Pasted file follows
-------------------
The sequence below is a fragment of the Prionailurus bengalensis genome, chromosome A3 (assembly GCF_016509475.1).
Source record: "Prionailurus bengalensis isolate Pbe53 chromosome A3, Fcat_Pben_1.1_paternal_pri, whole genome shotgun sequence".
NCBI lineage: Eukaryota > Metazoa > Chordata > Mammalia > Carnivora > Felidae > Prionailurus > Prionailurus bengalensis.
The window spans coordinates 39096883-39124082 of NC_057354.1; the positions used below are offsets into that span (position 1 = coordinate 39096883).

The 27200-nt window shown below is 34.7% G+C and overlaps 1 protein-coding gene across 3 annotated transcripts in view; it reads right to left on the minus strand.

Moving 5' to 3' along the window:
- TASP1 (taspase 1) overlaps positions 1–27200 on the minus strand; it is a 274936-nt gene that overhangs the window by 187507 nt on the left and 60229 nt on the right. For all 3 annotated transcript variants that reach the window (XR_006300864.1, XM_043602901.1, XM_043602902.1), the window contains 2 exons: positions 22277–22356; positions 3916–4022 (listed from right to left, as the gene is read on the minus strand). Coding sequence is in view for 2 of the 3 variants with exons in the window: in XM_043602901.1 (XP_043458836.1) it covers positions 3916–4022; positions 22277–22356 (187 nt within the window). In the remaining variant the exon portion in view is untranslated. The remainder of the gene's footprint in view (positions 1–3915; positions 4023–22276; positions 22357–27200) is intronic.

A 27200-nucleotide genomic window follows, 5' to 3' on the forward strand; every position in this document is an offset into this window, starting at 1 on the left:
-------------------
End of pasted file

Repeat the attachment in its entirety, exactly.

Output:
The sequence below is a fragment of the Prionailurus bengalensis genome, chromosome A3 (assembly GCF_016509475.1).
Source record: "Prionailurus bengalensis isolate Pbe53 chromosome A3, Fcat_Pben_1.1_paternal_pri, whole genome shotgun sequence".
NCBI lineage: Eukaryota > Metazoa > Chordata > Mammalia > Carnivora > Felidae > Prionailurus > Prionailurus bengalensis.
The window spans coordinates 39096883-39124082 of NC_057354.1; the positions used below are offsets into that span (position 1 = coordinate 39096883).

The 27200-nt window shown below is 34.7% G+C and overlaps 1 protein-coding gene across 3 annotated transcripts in view; it reads right to left on the minus strand.

Moving 5' to 3' along the window:
- TASP1 (taspase 1) overlaps positions 1–27200 on the minus strand; it is a 274936-nt gene that overhangs the window by 187507 nt on the left and 60229 nt on the right. For all 3 annotated transcript variants that reach the window (XR_006300864.1, XM_043602901.1, XM_043602902.1), the window contains 2 exons: positions 22277–22356; positions 3916–4022 (listed from right to left, as the gene is read on the minus strand). Coding sequence is in view for 2 of the 3 variants with exons in the window: in XM_043602901.1 (XP_043458836.1) it covers positions 3916–4022; positions 22277–22356 (187 nt within the window). In the remaining variant the exon portion in view is untranslated. The remainder of the gene's footprint in view (positions 1–3915; positions 4023–22276; positions 22357–27200) is intronic.

A 27200-nucleotide genomic window follows, 5' to 3' on the forward strand; every position in this document is an offset into this window, starting at 1 on the left: